What stuck with me most was his “on my own dime” comment. The man paid his own way to France to participate in this 5-day conference. He was not allowing himself to be “denied” by an unreimbursed expense in his quest for professional growth and development. This attitude is likely why he has become the most quoted individual and one of the most respected executives in the advertising industry. He clearly recognized the importance of investing some of his own skin in his own career.

We expect our clients to investment spend, to not view advertising as an expense but as an investment in their business to ensure their continued prosperity. When pursuing our own careers shouldn’t we do the same by viewing certain unreimbursed professional expenditures not as an expense but as an investment? An investment that delivers returns that far surpass any mutual fund or stock over a similar period of time.

It’s this investment-versus-expense belief that impacts careers. Weiser’s comment got me to reflect upon some of my early-years career “investments,” where by any definition of discretionary income, I didn’t have any. Thankfully, I didn’t realize that.

The first week on the job, I ordered pens with my name, station calls, and phone number. My “line,” as I gave it to prospective clients, was that they had a lifetime guarantee: “If it runs out of ink? Call me.” Corny? Probably. But it worked and it enabled me to stand out.

Recognizing the importance of Arbitron “numbers” to my income, I hired a Butler University statistics professor to come to the station after hours for one-on-one tutoring twice weekly. I still use what he taught me today.

An agency was looking to spend big bucks in my market for the first time. The commission potential was substantial so I bought a plane ticket and flew to meet the buyer and ended up taking the majority of the budget in spite of having two mid-tier radio stations. Invested a couple of hundred of unreimbursed dollars to make a couple of thousand.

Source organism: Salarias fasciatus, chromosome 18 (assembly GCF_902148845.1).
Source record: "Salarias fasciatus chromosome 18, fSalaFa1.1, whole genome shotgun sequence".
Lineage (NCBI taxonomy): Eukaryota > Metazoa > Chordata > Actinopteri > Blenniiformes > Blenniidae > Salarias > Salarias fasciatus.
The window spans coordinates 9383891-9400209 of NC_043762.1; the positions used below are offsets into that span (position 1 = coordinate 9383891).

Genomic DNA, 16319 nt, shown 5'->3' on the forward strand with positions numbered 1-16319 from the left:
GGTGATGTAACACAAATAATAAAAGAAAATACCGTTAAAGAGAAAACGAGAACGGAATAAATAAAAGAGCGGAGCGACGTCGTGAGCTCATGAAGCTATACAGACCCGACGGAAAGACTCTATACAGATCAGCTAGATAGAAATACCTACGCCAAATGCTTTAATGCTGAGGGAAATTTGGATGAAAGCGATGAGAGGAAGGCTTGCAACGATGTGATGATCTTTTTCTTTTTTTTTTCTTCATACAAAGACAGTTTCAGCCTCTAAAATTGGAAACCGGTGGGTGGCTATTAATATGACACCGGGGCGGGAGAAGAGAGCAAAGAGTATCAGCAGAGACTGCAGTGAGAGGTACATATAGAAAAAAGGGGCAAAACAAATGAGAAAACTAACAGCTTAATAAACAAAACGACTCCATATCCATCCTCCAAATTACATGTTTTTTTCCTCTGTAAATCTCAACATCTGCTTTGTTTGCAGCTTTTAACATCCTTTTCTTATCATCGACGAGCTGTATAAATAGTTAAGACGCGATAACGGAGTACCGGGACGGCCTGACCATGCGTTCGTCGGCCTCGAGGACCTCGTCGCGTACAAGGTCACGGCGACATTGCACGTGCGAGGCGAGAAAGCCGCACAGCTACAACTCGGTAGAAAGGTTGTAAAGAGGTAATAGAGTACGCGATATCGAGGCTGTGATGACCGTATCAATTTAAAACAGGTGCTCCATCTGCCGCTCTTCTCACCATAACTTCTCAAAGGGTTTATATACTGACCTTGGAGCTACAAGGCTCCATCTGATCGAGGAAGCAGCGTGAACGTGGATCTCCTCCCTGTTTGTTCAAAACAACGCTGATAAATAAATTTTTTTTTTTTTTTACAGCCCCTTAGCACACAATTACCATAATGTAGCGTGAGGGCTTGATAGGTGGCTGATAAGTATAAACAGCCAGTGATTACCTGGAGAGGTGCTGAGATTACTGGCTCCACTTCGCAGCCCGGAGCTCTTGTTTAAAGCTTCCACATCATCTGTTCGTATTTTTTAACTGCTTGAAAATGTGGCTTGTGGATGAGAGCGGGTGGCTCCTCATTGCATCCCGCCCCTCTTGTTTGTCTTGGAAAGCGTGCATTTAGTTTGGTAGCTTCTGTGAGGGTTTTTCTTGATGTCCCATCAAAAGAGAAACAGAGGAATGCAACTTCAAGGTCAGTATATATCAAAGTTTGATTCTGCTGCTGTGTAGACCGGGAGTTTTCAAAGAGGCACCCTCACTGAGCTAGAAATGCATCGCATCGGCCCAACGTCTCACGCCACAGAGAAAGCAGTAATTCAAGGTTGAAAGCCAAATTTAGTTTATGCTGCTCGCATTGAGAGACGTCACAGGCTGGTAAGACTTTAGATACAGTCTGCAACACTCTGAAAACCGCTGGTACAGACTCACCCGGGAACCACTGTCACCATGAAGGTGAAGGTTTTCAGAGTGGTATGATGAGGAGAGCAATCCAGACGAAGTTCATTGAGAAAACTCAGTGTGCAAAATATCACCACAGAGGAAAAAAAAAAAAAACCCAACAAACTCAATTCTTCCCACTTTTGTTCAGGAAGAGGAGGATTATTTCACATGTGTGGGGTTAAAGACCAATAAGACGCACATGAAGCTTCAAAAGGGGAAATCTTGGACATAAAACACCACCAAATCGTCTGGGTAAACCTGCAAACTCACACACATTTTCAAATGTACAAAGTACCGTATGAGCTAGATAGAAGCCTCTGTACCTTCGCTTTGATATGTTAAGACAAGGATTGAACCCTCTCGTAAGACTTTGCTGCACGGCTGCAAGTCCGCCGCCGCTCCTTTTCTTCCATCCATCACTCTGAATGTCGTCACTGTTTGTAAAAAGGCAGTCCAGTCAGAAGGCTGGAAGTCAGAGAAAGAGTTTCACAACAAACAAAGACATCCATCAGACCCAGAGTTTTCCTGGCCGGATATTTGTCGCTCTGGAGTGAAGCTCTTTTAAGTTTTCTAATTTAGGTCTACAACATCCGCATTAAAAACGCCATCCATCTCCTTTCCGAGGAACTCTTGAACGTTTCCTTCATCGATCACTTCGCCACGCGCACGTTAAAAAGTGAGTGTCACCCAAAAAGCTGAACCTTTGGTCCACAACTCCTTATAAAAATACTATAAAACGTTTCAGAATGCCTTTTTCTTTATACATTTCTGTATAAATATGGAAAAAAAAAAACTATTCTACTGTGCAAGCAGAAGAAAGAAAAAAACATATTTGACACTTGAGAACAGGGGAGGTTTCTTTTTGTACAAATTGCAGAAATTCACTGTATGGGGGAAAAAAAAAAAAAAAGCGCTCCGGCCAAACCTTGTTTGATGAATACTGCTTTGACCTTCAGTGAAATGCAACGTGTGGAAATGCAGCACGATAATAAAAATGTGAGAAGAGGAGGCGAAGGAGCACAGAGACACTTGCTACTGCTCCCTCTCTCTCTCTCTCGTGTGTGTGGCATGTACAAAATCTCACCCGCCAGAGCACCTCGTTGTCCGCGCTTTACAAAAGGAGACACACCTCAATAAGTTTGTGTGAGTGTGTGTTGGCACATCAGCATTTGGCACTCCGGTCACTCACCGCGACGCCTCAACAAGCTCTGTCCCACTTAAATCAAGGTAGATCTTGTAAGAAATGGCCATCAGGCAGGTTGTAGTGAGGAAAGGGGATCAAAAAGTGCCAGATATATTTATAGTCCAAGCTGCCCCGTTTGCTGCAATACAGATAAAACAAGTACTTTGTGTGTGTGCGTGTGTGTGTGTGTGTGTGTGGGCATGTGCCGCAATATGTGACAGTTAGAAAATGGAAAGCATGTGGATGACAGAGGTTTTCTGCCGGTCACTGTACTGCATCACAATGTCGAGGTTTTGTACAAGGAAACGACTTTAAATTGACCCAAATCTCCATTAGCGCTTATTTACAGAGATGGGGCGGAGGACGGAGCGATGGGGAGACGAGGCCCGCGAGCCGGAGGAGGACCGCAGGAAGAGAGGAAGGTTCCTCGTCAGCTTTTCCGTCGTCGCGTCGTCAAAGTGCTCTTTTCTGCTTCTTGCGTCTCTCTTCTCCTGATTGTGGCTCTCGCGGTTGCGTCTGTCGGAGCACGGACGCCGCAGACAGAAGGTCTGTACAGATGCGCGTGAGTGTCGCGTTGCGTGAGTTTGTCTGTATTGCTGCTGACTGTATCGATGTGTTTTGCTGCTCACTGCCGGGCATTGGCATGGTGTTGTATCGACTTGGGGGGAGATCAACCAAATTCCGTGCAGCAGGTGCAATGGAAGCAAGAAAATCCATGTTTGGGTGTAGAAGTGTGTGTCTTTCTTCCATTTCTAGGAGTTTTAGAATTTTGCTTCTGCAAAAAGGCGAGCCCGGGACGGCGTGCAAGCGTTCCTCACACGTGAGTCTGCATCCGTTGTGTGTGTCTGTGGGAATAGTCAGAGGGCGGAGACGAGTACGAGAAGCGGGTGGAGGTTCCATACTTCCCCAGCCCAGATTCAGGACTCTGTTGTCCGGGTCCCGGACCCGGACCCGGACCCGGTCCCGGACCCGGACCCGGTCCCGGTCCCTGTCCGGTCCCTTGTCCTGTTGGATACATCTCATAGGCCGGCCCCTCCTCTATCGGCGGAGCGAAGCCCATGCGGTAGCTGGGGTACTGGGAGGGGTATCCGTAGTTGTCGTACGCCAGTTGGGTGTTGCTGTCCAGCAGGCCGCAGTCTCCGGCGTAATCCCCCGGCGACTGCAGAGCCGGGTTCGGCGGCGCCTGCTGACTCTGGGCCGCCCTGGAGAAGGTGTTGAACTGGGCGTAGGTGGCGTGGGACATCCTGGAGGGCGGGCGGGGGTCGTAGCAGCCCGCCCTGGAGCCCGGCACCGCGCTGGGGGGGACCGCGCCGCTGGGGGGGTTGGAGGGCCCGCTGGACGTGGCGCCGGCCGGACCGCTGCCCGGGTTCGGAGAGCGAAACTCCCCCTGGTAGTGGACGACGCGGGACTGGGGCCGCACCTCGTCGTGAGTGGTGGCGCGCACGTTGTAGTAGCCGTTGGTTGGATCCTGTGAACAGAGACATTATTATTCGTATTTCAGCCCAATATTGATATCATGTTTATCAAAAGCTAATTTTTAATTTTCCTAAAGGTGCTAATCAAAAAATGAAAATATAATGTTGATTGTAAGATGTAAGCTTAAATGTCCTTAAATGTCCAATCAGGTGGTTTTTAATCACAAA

The Apple 11 personal computer had just come out. It was not cheap but I bit the bullet and bought it and learned to program various reach/frequency, frequency distribution, reach maximizing, and graphing programs and made them available for local agency use which separated me from the other local reps. I took it with me on my Katz interview. It wasn’t my personality that got me the job.

I always believed if I could talk like a PD on a sales call I’d be more convincing. I became aware of a trade publication geared toward programmers called Radio & Records. It was a dream come true for any radio geek who wanted to raise their sales game, as it provided tons of programming and format insight. It too was not cheap but it enabled me to approach radio sales from a different angle.

The point of citing these examples is to highlight the “not to be denied,” “on my own dime” mindset that pays short- and long-term dividends. None of these expenses were reimbursed. But every nickel has come back to me a thousand fold.

Today I would spend differently, generously investing in expanding my digital, marketing, and advertising expertise.

– Are there any trades that can enhance your knowledge of marketing or a client’s vertical that you currently don’t have access to?

– Any out-of-state (or in state), high-value agencies that should be visited immediately?

– Any industry conferences that would be helpful to attend?

– Any training, digital or otherwise, that would be prove beneficial?

The list goes on and the answer to all of the above is probably “yes.” So make a commitment to investment in your professional development.

The salespeople who ignore this advice usually end up working for those who embrace it. View yourself as the CEO of your own career. Don’t let unreimbursed expenses get in your way of maximizing your professional and economic success. Those unreimbursed expenses often turn out to be the best gifts you could ever give yourself.

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